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March 9, 2000 atimes.com
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India/Pakistan

India, Bangladesh read warning signs for AIDs explosion
By Ranjit Dev Raj

NEW DELHI - The high levels of sexually transmitted diseases (STDs) prevalent in India and Bangladesh could signal an HIV/AIDS explosion in the South Asia region, says Peter Piot, executive director, UNAIDS.

Piot participated in a ceremony here Monday to formally launch the 2000 World AIDS Campaign which focuses on male attitudes and behavior and carries the theme ''Men can make a difference.'' Asked at a press conference after the launch why the over 30 percent prevalence of STDs among the general population in South Asia was not reflected in corresponding levels of HIV infections, Piot said it was still early days in the region.

India has the highest number of HIV infections in the world but the 3.7 million estimated victims form only a minuscule proportion of this country's billion-strong people.

A similar pattern of low HIV prevalence accompanied by warning signals indicate that rates could rise quickly in neighboring Bangladesh, said Salehuddin Ahmed, from the Bangladesh Rural Advancement Committee. Ahmed said his country had low levels of condom use while half of all commercial sex workers were infected with STDs greatly increasing the chances of HIV infection.

But Piot said South Asia could soon see an Uganda-like situation unless appropriate measures were taken to contain it early enough through awareness campaigns including the current ''gendered approach'' with its focus on boys and men. ''The time is ripe to start seeing men, not as some kind of problem but as part of the solution,'' Piot said adding that if women were at special risk of HIV infection it was because of their lack of power to determine when and how sex takes place.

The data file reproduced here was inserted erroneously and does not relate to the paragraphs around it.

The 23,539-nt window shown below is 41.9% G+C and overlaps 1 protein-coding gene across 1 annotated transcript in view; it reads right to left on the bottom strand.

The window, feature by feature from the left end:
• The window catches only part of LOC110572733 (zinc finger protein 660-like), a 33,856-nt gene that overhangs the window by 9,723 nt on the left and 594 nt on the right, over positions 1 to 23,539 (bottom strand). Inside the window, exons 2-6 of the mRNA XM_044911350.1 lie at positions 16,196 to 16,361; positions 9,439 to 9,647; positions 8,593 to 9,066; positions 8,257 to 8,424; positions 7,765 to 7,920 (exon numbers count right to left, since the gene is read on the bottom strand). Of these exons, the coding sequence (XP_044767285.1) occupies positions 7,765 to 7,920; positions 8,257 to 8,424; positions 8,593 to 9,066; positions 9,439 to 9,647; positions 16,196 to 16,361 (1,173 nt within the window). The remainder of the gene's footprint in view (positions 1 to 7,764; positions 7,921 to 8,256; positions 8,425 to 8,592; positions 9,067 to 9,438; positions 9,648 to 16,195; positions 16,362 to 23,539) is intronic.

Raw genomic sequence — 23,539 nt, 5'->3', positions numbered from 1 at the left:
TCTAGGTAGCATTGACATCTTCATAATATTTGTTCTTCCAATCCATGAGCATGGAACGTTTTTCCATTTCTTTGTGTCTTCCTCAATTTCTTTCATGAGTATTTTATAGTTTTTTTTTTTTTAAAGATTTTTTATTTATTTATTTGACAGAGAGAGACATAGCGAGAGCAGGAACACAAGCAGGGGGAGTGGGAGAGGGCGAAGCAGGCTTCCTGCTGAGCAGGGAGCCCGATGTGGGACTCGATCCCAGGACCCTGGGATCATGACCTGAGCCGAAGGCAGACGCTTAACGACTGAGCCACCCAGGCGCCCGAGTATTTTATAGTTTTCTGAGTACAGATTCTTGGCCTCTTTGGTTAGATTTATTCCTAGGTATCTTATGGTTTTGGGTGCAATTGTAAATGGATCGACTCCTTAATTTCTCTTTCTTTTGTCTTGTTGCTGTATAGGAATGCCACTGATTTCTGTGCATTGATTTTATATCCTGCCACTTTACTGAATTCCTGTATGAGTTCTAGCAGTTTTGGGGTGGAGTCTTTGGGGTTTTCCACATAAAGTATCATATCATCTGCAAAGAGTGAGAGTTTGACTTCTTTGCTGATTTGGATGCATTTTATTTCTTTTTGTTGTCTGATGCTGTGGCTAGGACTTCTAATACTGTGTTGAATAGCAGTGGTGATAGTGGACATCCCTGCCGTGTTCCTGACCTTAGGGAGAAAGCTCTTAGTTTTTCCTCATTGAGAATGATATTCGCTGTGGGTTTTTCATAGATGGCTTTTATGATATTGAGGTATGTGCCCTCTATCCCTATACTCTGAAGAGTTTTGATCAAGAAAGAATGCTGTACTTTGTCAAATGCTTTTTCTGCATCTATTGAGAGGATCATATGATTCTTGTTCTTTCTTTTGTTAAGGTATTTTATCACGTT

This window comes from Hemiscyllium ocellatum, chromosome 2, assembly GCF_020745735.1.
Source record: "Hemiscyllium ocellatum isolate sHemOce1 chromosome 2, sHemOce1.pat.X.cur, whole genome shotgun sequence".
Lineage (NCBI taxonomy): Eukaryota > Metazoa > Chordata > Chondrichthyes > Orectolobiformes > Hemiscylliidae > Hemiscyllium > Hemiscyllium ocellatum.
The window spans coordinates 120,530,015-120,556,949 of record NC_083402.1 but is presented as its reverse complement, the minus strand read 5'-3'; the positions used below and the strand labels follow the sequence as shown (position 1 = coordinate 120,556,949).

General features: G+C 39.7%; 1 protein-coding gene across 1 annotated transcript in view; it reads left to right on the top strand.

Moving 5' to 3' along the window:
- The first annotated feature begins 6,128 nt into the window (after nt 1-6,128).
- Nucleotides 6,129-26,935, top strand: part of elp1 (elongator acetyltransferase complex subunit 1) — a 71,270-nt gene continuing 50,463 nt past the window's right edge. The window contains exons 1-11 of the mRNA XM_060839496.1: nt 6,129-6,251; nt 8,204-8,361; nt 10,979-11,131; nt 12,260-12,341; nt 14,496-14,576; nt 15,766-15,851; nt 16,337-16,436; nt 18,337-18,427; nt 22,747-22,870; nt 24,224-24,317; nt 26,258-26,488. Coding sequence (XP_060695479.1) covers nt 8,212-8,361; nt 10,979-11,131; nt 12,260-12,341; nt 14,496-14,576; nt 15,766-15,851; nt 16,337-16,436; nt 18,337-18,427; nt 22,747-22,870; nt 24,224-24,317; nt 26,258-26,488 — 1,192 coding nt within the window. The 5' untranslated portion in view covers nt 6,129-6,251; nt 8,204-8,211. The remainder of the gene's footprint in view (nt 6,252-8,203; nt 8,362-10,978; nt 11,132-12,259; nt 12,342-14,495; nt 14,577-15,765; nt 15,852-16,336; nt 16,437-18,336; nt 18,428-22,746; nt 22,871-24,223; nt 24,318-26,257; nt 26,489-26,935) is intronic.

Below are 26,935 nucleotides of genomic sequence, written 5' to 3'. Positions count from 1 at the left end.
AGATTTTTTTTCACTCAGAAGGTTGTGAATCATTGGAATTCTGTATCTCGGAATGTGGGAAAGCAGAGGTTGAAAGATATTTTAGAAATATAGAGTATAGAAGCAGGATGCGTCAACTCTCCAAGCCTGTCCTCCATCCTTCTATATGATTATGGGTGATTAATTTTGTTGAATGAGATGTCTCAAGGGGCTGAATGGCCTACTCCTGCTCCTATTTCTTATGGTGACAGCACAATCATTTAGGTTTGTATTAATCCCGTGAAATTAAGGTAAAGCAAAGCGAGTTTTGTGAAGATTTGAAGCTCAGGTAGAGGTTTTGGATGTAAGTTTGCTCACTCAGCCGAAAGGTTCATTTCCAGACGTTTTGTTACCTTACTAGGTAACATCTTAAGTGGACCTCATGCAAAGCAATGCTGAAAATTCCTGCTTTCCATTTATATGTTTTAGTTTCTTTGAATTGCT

All over the world, men tend to have more sex partners than women, including more extramarital partners thereby increasing their own and their primary partners' risk of contracting HIV. This risk, said Piot, was ''compounded by the secrecy, stigma and shame surrounding HIV,'' and had special meaning in South Asia where males exercise enormous control over women.

A example of what can happen to South Asian women was available in the person of Kausalya P who contracted HIV from her husband and was branded as a prostitute and thrown out of her home by her relatives. ''My marriage was decided by my father and my uncle, and I got to know what kind of man my husband was only after it was all too late,'' said Kausalya who now runs the Positive Women Network of South India which supports other women in a similar plight.

Kausalya said having worked with women victims of the epidemic she could vouch for the fact that where men and women supported each other they could cope better with the fallout of HIV infection than if they were left to fend for themselves.

A UNAIDS report, ''Men and AIDS - a gendered approach'', released at the launch challenges harmful concepts of masculinity and argues that changing the way adult men look on risk and sexuality and how boys are socialized may have crucial bearing on the future course of the AIDS epidemic.

Piot said male reluctance to offer care and support may be conditioned by traditional beliefs and expectations and influenced by divisive cultural beliefs and social norms in the same way that women are influenced by these forces.

The report listed several reasons for focusing the World AIDS campaign on men starting with their propensity towards high risk behavior such as using illegal substances and inject drugs. Men are less likely to pay attention to their sexual health and safety than women and can transmit the virus to both their drug partners and sex partners. Most sex between men is hidden and many men who have sex with men also have sex with women - their wives or regular or occasional girlfriends.

The report also emphasizes that all fathers and future fathers should be encouraged to consider the potential impact of their sexual behavior on their partners and children, including leaving children behind as orphans and introducing HIV into the family.

(Inter Press Service)



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